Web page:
Why municipalities want elevation to cities

Monday November 23 2015
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A view of Hoima town. Infrastructure in the town is fast developing since the discovery of oil in the area. PHOTO BY Rachel Mabala

President Museveni’s pledge to upgrade Arua Municipality to a city has most probably roused the residents of Mbale, Jinja and Mbarara municipalities.

Jinja Municipality has since 2006 been asking to be upgraded to a city whereas Mbarara began demanding for the same in 2008.Though the Cabinet has since endorsed the creating of the cities, Parliament has not yet ratified them.

Why the clamour for cities?
First, the National Development Plan II, the second of six five–year plans aimed at achieving Vision 2040, provides for the creation of four cities.

It proposes the establishment of cities in Gulu, Mbale, Mbarara and Arua and five strategic cities.
The strategic cities would be established in Hoima (oil), Nakasongola (industrial), Fort Portal (tourism), Moroto (mining) and Jinja (as an industrial city).

Second, the reasons for wanting an upgrade from municipal to city status range from creating job opportunities to getting more funds from the central government.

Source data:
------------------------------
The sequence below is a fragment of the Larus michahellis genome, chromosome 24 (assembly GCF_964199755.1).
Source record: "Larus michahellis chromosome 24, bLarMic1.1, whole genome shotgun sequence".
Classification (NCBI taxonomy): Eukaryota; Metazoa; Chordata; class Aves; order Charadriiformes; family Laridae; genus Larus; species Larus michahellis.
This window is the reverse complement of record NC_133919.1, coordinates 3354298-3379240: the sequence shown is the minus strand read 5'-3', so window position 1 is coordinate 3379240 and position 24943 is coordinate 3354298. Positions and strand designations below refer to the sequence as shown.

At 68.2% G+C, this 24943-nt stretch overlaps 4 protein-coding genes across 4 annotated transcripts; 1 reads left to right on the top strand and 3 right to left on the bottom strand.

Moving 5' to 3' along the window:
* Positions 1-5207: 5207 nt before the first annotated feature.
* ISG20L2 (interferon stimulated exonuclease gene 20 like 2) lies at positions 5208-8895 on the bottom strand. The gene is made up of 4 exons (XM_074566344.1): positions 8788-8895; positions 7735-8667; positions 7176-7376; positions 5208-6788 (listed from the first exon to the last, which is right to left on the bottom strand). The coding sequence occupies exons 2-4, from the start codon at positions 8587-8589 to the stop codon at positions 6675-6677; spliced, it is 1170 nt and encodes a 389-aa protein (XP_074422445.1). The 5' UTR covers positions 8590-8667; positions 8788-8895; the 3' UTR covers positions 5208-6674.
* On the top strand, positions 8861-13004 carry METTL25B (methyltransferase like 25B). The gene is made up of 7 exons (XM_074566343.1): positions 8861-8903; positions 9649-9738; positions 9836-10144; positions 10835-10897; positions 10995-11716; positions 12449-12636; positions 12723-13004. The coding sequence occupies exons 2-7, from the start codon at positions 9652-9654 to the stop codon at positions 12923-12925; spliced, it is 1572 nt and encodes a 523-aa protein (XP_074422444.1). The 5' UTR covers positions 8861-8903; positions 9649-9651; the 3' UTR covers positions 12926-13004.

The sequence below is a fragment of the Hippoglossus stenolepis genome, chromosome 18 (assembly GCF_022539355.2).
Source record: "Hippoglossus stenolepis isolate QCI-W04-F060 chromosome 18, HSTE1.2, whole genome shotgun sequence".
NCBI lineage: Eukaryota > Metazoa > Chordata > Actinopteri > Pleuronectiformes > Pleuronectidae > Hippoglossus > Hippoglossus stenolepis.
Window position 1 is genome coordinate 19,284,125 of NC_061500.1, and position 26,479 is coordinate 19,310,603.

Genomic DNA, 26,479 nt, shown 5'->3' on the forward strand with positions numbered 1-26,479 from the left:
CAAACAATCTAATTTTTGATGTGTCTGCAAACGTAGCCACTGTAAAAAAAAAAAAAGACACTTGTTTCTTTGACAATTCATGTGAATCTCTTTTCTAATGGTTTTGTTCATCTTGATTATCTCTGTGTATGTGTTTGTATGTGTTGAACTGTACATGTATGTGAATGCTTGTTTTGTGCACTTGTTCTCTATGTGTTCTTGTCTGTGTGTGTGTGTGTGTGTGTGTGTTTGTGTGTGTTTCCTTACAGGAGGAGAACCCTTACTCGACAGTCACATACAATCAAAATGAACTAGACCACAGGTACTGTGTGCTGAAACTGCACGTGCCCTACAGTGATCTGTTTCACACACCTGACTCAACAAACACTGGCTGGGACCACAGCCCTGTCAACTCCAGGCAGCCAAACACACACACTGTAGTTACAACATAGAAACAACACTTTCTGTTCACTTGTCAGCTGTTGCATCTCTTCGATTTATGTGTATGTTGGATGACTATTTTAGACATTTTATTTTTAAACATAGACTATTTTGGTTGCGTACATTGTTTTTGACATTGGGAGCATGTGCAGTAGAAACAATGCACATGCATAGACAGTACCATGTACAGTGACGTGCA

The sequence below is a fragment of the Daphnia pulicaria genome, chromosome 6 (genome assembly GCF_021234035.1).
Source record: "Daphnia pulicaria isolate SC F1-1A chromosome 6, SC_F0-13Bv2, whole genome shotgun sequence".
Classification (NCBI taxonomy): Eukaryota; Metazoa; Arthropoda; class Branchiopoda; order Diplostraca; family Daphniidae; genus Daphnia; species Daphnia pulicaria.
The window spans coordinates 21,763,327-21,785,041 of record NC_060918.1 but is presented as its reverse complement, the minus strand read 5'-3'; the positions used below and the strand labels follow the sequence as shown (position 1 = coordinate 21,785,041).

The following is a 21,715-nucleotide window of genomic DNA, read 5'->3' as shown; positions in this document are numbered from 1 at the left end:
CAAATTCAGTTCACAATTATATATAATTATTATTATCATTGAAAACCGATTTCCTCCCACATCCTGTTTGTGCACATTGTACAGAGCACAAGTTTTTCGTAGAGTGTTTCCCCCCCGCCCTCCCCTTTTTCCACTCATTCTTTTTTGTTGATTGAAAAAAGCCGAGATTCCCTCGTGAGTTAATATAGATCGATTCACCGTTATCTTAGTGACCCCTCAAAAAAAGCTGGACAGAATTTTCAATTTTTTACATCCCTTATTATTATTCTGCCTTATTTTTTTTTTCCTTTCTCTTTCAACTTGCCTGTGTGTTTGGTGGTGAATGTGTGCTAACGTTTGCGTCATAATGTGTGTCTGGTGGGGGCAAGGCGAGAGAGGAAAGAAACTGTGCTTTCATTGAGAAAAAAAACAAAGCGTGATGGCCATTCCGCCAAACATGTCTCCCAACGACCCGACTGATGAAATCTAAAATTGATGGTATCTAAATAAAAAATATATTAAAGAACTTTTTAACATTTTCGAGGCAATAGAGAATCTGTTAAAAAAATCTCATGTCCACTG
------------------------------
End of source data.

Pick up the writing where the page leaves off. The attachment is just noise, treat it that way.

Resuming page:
“It is more about employment,” says Dr Gabriel Ajedra Aridru. “Investors would want to know why a place has been granted city status. They would want to establish businesses there.”

Many will set up shop in the new cities as industrialists, on the assumption that people in cities have purchasing power.


Once investors establish factories, job opportunities would be created, which would help address unemployment.

The Mayor of Jinja Municipality, Ah Hajj Muhammad Baswale Kezaala, adds that it is about more resources from the central government to the newly created cities.

“It means we would get additional funding, which money would help us in service delivery,” Baswaale says.

The services include the construction of city roads, garbage collection, building primary schools and health centres.

The Local Government Act 1997 considers a city to be equivalent to a district, which is bigger than a municipality.

Dr Ajedra Aridru adds that it is also about a legacy, the mention that would be made of the people who pushed for the creation of the city.

How municipality qualifies to be city?
For an area to qualify, it should have a population of 350,000 people. It used to be 500, 000.

However, because there are few municipalities with 500, 000 the government reduced it to 350, 000.It should have a master plan for land use. Such a plan could from time to time be reviewed to address emerging issues.

The municipality to be granted city status must have office space.

It should also have water sources and be able to meet the cost of providing social services. According to Uganda’s National Population and Housing Census 2014 Provisional Results, the population of Arua Municipality is 62, 657.